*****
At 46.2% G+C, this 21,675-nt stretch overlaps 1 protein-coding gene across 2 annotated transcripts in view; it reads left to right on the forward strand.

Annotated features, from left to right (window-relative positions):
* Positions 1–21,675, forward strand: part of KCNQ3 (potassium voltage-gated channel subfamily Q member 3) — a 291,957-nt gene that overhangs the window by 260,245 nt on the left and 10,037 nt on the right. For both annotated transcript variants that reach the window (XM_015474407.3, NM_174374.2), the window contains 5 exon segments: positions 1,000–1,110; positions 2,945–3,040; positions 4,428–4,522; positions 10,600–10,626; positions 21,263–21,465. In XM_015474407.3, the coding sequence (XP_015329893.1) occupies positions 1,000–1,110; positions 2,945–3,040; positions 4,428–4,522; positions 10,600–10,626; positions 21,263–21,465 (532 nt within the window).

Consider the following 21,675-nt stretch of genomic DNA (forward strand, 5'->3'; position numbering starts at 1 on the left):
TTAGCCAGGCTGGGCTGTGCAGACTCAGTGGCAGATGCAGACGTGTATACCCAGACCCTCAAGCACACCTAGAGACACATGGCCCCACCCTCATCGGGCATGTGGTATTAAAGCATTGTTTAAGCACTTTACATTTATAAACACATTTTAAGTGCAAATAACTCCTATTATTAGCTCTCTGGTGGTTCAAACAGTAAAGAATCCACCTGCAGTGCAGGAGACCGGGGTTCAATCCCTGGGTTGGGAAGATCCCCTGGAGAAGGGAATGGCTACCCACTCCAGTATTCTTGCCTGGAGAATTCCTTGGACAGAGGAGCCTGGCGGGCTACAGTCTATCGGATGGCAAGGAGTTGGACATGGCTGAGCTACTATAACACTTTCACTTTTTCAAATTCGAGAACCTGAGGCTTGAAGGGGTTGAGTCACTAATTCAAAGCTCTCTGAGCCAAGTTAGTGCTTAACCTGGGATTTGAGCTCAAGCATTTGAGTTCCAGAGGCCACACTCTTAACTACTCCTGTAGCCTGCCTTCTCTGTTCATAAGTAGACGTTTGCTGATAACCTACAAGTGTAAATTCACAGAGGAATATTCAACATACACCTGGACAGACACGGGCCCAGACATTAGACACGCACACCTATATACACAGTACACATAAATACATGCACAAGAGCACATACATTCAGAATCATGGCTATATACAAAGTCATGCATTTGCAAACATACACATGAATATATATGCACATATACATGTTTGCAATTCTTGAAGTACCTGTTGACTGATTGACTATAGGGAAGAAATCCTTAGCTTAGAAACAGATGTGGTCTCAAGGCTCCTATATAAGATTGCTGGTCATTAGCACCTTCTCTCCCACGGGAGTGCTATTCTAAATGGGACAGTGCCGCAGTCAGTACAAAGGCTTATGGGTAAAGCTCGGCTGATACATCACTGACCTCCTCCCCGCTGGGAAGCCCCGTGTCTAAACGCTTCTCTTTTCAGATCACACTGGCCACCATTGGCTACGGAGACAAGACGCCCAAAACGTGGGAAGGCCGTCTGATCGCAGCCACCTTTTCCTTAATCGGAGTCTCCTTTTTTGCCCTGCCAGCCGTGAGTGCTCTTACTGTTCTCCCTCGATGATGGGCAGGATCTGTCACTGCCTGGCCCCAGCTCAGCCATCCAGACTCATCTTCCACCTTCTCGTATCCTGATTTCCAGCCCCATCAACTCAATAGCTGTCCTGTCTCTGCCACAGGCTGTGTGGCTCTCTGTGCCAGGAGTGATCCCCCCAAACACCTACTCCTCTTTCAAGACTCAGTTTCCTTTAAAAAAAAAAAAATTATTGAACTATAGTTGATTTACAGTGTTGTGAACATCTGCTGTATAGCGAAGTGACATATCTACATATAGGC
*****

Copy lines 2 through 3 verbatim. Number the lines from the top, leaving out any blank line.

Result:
Annotated features, from left to right (window-relative positions):
* Positions 1–21,675, forward strand: part of KCNQ3 (potassium voltage-gated channel subfamily Q member 3) — a 291,957-nt gene that overhangs the window by 260,245 nt on the left and 10,037 nt on the right. For both annotated transcript variants that reach the window (XM_015474407.3, NM_174374.2), the window contains 5 exon segments: positions 1,000–1,110; positions 2,945–3,040; positions 4,428–4,522; positions 10,600–10,626; positions 21,263–21,465. In XM_015474407.3, the coding sequence (XP_015329893.1) occupies positions 1,000–1,110; positions 2,945–3,040; positions 4,428–4,522; positions 10,600–10,626; positions 21,263–21,465 (532 nt within the window).